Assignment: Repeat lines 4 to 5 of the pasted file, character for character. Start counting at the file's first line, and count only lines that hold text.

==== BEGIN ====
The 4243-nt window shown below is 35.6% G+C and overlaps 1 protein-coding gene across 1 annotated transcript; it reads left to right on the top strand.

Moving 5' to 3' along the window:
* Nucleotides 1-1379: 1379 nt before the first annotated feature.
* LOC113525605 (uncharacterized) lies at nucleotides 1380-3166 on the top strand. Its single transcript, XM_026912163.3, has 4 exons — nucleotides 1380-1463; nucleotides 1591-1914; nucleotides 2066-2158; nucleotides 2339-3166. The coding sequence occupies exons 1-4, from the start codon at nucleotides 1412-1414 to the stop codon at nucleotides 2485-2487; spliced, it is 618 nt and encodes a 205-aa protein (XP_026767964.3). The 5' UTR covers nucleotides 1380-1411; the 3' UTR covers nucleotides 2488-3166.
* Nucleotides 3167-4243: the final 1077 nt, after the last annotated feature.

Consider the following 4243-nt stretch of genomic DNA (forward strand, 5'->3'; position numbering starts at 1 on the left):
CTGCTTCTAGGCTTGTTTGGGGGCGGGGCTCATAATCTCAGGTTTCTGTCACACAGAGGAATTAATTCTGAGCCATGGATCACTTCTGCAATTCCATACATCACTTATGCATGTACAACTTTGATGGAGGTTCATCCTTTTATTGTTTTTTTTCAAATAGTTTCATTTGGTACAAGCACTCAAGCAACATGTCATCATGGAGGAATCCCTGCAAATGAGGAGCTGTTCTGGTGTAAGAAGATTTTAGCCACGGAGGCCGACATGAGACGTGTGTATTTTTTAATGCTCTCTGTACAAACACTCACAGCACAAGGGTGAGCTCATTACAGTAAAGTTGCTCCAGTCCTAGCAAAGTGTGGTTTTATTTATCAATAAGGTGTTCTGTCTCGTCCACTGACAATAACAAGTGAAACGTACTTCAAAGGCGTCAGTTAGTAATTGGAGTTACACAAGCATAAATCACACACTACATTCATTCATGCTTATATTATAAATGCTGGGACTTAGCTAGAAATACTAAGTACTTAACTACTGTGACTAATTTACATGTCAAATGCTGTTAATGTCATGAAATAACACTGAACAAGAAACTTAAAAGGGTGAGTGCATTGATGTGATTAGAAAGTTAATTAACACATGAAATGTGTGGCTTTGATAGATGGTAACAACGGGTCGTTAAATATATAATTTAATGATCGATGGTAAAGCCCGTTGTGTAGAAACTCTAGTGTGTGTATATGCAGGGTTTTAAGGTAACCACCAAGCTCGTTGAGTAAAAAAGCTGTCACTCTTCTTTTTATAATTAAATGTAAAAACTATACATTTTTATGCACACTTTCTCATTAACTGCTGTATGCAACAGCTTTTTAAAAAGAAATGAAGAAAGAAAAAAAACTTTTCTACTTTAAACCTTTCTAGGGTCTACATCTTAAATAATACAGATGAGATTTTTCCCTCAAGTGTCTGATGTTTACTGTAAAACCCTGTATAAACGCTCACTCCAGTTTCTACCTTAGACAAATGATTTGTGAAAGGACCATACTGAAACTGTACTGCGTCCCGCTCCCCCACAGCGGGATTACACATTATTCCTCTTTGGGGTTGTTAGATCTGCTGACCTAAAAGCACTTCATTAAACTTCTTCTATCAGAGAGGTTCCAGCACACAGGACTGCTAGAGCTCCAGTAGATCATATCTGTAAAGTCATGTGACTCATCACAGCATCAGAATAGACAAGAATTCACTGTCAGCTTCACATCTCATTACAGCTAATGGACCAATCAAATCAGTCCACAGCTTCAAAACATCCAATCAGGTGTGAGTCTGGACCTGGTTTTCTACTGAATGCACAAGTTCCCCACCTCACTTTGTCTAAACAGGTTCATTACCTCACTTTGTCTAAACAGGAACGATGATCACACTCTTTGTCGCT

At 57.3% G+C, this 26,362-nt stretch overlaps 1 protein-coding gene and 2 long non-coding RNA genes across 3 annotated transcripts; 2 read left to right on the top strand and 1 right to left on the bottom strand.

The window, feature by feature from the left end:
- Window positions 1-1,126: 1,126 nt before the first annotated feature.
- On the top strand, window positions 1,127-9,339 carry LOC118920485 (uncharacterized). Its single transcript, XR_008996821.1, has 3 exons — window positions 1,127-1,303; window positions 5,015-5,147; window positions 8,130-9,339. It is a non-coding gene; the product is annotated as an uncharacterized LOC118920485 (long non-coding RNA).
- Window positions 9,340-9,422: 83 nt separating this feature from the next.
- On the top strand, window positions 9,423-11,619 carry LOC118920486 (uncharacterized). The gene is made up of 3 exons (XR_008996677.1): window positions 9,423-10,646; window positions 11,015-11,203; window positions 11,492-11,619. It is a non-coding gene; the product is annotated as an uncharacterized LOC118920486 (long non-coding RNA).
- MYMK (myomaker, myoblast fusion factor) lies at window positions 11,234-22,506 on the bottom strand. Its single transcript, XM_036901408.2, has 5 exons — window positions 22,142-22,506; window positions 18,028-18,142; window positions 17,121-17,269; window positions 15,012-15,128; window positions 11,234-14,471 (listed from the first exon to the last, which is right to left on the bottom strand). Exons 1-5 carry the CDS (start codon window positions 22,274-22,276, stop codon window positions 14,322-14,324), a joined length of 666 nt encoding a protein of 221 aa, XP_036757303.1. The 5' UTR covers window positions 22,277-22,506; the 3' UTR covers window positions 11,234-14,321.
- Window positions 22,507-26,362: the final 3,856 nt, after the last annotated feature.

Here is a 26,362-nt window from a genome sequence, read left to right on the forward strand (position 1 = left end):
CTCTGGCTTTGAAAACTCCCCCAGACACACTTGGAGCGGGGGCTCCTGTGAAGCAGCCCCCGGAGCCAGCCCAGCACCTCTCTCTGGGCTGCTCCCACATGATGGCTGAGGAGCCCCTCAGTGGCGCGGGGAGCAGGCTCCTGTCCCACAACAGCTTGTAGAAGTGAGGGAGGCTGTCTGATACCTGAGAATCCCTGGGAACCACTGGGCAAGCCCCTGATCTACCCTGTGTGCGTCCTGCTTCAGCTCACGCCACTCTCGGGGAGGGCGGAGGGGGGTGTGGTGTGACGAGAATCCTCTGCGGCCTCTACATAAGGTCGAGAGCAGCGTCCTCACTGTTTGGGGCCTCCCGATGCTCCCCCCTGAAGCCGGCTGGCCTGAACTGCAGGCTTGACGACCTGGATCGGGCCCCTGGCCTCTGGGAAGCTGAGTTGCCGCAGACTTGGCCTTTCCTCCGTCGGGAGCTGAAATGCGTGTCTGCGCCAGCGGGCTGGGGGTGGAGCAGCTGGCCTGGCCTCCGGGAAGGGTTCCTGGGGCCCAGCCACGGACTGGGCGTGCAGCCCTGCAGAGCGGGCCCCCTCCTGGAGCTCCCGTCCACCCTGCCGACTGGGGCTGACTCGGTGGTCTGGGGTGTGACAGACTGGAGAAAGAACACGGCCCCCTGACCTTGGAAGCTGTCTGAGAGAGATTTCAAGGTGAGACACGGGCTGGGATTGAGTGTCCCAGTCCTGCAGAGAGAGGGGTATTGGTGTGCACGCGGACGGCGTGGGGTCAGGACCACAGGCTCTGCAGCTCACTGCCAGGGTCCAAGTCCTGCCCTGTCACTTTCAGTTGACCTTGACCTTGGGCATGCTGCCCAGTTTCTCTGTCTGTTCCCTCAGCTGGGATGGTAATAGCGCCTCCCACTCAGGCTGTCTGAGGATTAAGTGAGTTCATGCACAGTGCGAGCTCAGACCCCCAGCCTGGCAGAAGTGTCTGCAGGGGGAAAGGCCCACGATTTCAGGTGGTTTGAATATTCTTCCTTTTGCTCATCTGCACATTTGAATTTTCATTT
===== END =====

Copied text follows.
* LOC113525605 (uncharacterized) lies at nucleotides 1380-3166 on the top strand. Its single transcript, XM_026912163.3, has 4 exons — nucleotides 1380-1463; nucleotides 1591-1914; nucleotides 2066-2158; nucleotides 2339-3166. The coding sequence occupies exons 1-4, from the start codon at nucleotides 1412-1414 to the stop codon at nucleotides 2485-2487; spliced, it is 618 nt and encodes a 205-aa protein (XP_026767964.3). The 5' UTR covers nucleotides 1380-1411; the 3' UTR covers nucleotides 2488-3166.
* Nucleotides 3167-4243: the final 1077 nt, after the last annotated feature.